Conscious and concerted efforts should be made by the state officials at every level to redress the public grievances. 12.Serious attempts should be made to separate terrorist from general public and no excesses should be committed on innocent masses. 13. The most competent official be posted in the terrorist-ridden areas. 14. The administration should be just, impartial and fair in thinking as well as in action.
Even in armed clashes with the terrorists the security forces should observe laws and human rights as far as possible. 15. Efforts should be made to normalise the relations between civilian and police forces. 16. Integrated counter-terrorist strategy should be adopted and proper coordination between various agencies should be ensured. 7. All efforts should be made to re-construct institutions, systematically demolished by the terrorists.
It will inculcate confidence and sense of security among the public. 18. Involvement of security forces in relief works should be augmented. 19. Since corruption in administration and Para-military forces is also partly responsible for the rise of terrorism all efforts should be made to eradicate it. According to N. R.
Madhava Menon7, laws, no matter how harsh they are, cannot by themselves prevent terrorist attacks.What is important is to implement terrorist related laws and the level of motivation and competence of persons so appointed. The problem lies with the implementation of laws and the abuse of powers conferred on the authorities under the terrorism related laws. Popular criticism against these laws has been based more on the manner in which they are implemented on any modifications in the laws and procedures. If the Criminal Justice System which is being followed since long be performed with reasonable results. There is no need for special law to deal with terrorist acts, only good governance can control terrorism.He has prescribed three distinct functions for combating terrorism, such as function related to (i) pre-empting and preventing, (ii) containing and managing and (iii) investigating and prosecuting.
There may be a need for convergence of these functions effectively. The Constitution will not come in the way of mounting such as effort with appropriate legislative support. ____________________________________________________________ _________ 7. Combating terrorism, and some management issues, The Hindu, Jan 12, 2009. I am also of the view that the problem lies with the police, which is the implementing agency.In September, 2006 the Supreme Court issued many directions to implement unimplemented police reforms recommended by a number of expert agencies of the government over the years. The reforms included the setting up of independent State and National Security Commissions, police establishment boards, police complaints authorities and giving a minimum tenure of heads of field police officers at all levels, including police chiefs.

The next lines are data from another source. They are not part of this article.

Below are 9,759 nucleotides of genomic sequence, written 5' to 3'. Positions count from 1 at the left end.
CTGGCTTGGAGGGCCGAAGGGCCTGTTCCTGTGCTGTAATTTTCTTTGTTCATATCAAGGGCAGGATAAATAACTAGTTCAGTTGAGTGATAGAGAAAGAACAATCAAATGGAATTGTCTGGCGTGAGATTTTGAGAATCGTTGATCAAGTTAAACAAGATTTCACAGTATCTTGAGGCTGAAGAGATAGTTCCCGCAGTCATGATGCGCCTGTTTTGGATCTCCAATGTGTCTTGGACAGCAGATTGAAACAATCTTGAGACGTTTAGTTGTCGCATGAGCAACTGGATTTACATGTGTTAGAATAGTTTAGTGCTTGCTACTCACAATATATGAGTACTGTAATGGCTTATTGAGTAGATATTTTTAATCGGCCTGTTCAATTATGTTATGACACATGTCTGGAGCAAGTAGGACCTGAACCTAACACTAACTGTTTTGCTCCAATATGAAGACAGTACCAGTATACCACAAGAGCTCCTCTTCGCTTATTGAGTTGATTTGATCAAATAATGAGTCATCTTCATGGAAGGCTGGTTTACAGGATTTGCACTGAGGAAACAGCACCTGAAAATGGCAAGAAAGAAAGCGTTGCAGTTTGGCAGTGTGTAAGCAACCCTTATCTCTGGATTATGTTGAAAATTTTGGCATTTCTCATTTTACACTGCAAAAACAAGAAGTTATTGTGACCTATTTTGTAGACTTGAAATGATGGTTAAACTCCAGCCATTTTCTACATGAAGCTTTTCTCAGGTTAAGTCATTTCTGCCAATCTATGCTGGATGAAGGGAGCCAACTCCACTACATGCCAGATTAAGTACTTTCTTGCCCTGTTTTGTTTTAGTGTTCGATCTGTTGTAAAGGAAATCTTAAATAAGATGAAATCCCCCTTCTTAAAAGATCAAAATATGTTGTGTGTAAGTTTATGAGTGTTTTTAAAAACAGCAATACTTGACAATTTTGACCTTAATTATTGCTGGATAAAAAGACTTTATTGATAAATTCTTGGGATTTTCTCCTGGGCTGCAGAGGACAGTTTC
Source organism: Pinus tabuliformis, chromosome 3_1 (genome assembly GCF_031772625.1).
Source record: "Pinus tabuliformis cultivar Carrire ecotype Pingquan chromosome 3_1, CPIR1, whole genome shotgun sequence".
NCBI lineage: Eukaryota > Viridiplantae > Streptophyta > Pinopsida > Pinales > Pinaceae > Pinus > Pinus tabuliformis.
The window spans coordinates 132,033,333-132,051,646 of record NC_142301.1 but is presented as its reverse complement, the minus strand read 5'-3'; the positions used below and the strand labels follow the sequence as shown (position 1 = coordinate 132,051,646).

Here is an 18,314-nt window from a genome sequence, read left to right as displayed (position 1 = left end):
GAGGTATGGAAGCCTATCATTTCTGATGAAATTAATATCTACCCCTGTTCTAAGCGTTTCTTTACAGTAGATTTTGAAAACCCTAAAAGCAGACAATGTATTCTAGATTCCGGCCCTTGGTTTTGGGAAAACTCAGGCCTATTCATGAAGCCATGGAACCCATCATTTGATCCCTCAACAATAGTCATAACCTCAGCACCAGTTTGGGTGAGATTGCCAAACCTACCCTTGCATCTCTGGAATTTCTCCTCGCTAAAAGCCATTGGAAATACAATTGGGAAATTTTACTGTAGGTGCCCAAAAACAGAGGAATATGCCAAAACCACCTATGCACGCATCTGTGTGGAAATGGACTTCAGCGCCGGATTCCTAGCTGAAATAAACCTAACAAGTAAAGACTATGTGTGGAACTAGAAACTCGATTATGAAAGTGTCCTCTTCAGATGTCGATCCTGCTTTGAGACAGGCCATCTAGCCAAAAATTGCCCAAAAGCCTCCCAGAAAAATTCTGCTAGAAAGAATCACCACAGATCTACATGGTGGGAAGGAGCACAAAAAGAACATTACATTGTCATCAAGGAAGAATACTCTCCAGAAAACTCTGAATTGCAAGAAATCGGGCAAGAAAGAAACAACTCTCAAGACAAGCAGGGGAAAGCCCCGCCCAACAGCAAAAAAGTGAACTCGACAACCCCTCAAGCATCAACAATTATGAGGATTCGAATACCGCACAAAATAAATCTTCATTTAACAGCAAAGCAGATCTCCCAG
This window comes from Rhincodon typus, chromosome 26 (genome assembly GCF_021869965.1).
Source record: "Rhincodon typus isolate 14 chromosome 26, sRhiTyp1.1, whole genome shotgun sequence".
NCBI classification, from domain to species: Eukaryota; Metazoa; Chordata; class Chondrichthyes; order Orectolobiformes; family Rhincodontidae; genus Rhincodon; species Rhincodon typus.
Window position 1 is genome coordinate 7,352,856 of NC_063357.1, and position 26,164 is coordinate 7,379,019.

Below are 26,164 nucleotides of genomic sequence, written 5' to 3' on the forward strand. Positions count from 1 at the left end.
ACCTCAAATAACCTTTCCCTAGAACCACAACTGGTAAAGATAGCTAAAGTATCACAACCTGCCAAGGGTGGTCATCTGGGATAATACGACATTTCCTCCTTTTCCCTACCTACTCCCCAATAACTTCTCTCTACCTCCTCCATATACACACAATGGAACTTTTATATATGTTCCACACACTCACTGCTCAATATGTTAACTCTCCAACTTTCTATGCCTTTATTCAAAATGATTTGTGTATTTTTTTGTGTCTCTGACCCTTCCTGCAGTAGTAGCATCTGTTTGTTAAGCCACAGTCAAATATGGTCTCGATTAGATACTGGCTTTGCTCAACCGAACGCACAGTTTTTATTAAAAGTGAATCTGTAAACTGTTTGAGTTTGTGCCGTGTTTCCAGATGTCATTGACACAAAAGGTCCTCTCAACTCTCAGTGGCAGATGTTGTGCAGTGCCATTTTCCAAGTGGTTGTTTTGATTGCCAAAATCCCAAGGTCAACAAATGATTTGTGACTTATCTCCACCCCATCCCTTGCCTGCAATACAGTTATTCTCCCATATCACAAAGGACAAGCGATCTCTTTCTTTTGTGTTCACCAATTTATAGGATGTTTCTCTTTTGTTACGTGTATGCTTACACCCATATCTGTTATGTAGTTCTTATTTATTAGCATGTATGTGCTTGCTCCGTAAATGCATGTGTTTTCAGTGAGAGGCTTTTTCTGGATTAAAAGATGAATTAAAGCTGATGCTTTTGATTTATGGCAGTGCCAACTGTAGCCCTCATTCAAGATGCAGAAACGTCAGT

The aim of the recommendations was to make the police and investigative agencies accountable to law and simultaneously to free them from the control of the political executive. CONCLUSIONIt is argued that extraordinary laws are a response to extraordinary situation that emerge primarily because of the openness and freedom which democracy allows. They are integral to its functioning and serve important restorative, curative and corrective purposes. There is also a growing international consensus against terrorism and the need to combat. There are existing international treaties and anti terrorist provisions under the United Nation but this remain ineffective as most government go by their self interest which they are not wiling to compromise. I think there is need for stringent provision for prevention of terrorism.In a country like India if a law regarding terrorism is enacted it should be made so stringent that the culprit be brought to book and does not go scot-free just because of loopholes or lacunas in the ordinary law because when our neighbouring nation Pakistan which is the cause of perpetrating terrorism in India and can have such stringent laws why cannot India have such laws.
The most important change brought about recently is the establishment of the National Investigation Act (NIA), 2008 as the first step towards effective handling of terrorism related offences.Combating terrorism is a joint responsibility of central, state and local governments. This Act envisages centre state partnership in the investigation of terrorist cases. Furthermore, recently Home Minister of India pointing to the threat of terrorism has announced for establishment of National Counter Terrorism Centre (NCTC) modelling US NCTC for systemic change in intelligence processing and functioning of different agencies now working. This move also aims to integrate security operations and bring down departmental firewalls.The multi-agency centres like IB, RAW. NTRO, JIC, NCRB, NIA or NSG being its terror related intelligence functioning will eventually will be included into the NCTC.
This is no doubt an important step to deal with all kinds of terrorist violence8. Hence Kofi Annan, ex-secretary General of the UNO rightly remarked that “Respect for human rights, fundamental freedom and the rule of law are the essential tools in the effort to combat terrorism. ”